Anton Webern, classical music composer

Anton Webern image

Anton Webern


Despite his small output as a composer, Anton Webern was nevertheless an influential figure in the development of music after World War II. A prominent member of the Second Viennese School, he was born in Vienna on December 3, 1883, the only surviving son of a civil servant. His mother, however, was a competent pianist and accomplished singer. Much of his childhood was spent in Graz and Klagenfurt, but he returned to Vienna to attend the University beginning in 1902. His studies focused on musicology, writing his thesis on the 16th century collection of motets, Choralis Constantinus, by Heinrich Issac. This interest in early music had a significant impact on his own compositional output. 

Webern's earliest efforts in composition were example of the late Romantic style. However, these works were never performed or published in his lifetime, though they occasionally receive attention today. He studied composition with Arnold Schoenberg along with Alban Berg. His graduation piece, Passacaglia, Op. 1 written in 1908, combined Webern's interest in older music forms with the development of an advanced harmonic language and orchestration techniques somewhat indicative of his later, more mature works.

Following his graduation, Webern took up a number of conducting posts in Ischl, Teplitz, Danzig, Stettin and Prague. He eventually, once again, returned to Vienna and helped his former teacher run his Society for Private Musical Performances from 1918 to 1922. Starting in 1922, he conducted the Vienna Workers Symphony Orchestra. His first works during this period were in the freely atonal style of Schoenberg, but with Drei Volkstexte, op. 17, composed in 1925, he adopted the stricter twelve-tone system of his teacher. Furthermore, he expanded Schoenberg's serial techniques to include rhythm and dynamics and his innovations led to the technique known as total serialism.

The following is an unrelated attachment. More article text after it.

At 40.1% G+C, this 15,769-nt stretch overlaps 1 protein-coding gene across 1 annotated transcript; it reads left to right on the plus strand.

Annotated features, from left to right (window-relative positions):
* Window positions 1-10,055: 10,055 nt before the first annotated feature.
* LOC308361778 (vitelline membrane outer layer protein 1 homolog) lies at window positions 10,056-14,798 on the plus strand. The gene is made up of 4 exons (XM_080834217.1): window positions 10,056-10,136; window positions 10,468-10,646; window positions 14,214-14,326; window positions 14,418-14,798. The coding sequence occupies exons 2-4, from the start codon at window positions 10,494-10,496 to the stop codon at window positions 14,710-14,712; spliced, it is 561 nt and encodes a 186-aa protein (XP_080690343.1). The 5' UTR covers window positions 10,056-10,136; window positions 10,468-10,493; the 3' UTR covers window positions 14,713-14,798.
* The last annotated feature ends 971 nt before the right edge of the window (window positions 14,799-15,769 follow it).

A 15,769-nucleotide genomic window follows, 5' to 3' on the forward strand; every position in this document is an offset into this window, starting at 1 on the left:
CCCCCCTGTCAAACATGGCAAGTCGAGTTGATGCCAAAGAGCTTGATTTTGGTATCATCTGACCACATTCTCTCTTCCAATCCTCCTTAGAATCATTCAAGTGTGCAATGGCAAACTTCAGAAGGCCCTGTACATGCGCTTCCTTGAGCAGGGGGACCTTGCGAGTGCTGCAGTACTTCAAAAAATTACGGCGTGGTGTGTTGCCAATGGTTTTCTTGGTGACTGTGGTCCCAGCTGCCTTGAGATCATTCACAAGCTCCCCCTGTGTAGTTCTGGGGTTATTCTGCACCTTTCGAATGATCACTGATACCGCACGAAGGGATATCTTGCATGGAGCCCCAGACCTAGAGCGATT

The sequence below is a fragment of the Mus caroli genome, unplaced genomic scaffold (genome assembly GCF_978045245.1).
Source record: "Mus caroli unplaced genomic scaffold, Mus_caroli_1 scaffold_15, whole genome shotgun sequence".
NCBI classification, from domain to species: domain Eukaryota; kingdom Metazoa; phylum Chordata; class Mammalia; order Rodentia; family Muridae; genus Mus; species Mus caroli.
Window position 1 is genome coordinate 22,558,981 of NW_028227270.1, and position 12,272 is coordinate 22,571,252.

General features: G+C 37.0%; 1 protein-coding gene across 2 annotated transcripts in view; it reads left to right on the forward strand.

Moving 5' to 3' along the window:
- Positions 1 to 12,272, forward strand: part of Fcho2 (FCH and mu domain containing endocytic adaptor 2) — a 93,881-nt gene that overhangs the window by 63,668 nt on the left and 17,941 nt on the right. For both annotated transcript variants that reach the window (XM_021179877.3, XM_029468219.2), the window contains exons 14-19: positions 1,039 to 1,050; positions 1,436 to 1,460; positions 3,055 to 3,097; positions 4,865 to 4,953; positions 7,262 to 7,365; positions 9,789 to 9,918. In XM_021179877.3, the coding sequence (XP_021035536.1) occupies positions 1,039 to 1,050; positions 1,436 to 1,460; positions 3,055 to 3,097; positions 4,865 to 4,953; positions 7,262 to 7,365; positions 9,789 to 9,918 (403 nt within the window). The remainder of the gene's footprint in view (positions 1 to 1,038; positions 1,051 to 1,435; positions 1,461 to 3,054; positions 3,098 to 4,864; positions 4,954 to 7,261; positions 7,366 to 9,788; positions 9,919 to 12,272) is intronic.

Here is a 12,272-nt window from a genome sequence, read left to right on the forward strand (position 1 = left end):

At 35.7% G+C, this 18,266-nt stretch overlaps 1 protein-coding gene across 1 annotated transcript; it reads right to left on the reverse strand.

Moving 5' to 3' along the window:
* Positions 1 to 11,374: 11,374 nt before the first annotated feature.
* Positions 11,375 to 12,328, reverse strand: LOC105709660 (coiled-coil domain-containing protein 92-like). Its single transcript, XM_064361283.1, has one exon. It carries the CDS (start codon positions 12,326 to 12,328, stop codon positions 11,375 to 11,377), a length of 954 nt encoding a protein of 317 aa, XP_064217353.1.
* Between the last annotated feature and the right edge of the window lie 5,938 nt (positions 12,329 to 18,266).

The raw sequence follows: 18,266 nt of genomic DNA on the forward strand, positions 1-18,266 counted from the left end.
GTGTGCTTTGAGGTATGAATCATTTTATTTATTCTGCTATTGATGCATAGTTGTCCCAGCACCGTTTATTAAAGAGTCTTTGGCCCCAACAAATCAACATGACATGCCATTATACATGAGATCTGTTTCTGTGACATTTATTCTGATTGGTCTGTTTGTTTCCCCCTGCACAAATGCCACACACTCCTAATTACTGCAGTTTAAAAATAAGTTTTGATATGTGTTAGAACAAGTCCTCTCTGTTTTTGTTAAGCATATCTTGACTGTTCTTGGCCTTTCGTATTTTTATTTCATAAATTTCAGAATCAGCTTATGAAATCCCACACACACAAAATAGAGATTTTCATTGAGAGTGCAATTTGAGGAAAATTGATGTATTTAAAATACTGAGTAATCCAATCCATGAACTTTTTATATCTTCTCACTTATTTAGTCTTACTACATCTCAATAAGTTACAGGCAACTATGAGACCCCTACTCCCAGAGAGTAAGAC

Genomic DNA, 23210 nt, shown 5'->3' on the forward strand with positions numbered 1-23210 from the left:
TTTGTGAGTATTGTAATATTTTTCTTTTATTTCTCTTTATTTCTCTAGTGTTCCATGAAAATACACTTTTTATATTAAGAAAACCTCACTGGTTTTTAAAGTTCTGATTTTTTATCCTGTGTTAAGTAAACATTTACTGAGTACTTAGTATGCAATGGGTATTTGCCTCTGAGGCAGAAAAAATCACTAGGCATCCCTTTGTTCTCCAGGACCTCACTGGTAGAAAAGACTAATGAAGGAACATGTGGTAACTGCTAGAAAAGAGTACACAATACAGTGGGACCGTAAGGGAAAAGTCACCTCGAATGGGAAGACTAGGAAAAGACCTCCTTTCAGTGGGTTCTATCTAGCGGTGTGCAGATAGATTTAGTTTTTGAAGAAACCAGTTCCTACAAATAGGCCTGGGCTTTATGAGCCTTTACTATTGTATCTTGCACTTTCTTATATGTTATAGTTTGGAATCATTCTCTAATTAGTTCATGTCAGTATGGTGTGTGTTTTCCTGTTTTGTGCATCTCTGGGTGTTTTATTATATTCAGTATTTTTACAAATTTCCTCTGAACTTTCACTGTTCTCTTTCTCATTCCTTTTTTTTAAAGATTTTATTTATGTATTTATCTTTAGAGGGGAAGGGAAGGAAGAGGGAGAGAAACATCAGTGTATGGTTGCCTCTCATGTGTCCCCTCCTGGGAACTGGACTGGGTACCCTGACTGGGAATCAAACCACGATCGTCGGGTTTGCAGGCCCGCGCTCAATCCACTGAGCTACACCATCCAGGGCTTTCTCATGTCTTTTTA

Webern's career was halted by the rise of the Nazi Party. He spoke out harshly against the growing Nazi Party in private lectures in 1933. The Nazi Party denounced his music as "cultural Bolshevism" and "degenerate art." This official disapproval placed serious consequences on Webern's career. Though he never found it impossible to make a living, it was considerably more difficult for him and was forced to work as an editor and proofreader for his publishers. With the help of Werner Reinhart, a Swiss philanthropist, Webern was able to leave Germany in 1943 and attend the premiere of his Variations for Orchestra, op. 30 in Winterthur, Switzerland.

In the aftermath of World War II, Webern left Vienna and took up residence in Mittersill in Salzbug. However, he was killed on September 15, 1945 during the Allied occupation of Austria. Stepping out of his house to smoke a cigar, despite the curfew in effect, he was shot by an American Army soldier.

Composer Title Date Action
Anton Webern Langsamer Satz 05/02/2009 Play Add to playlist
Anton Webern Five Pieces for Orchestra Op. 10 01/23/2010 Play Add to playlist
Anton Webern Langsamer Satz 11/10/2010 Play Add to playlist
Anton Webern Six Bagatelles for String Quartet Op.9 12/19/2011 Play Add to playlist
Anton Webern Passacaglia for Orchestra,Op.1 02/04/2012 Play Add to playlist
Anton Webern Five Movements for String Quartet, Op. 5 10/13/2011 Play Add to playlist
Anton Webern Langsamer Satz 05/04/2017 Play Add to playlist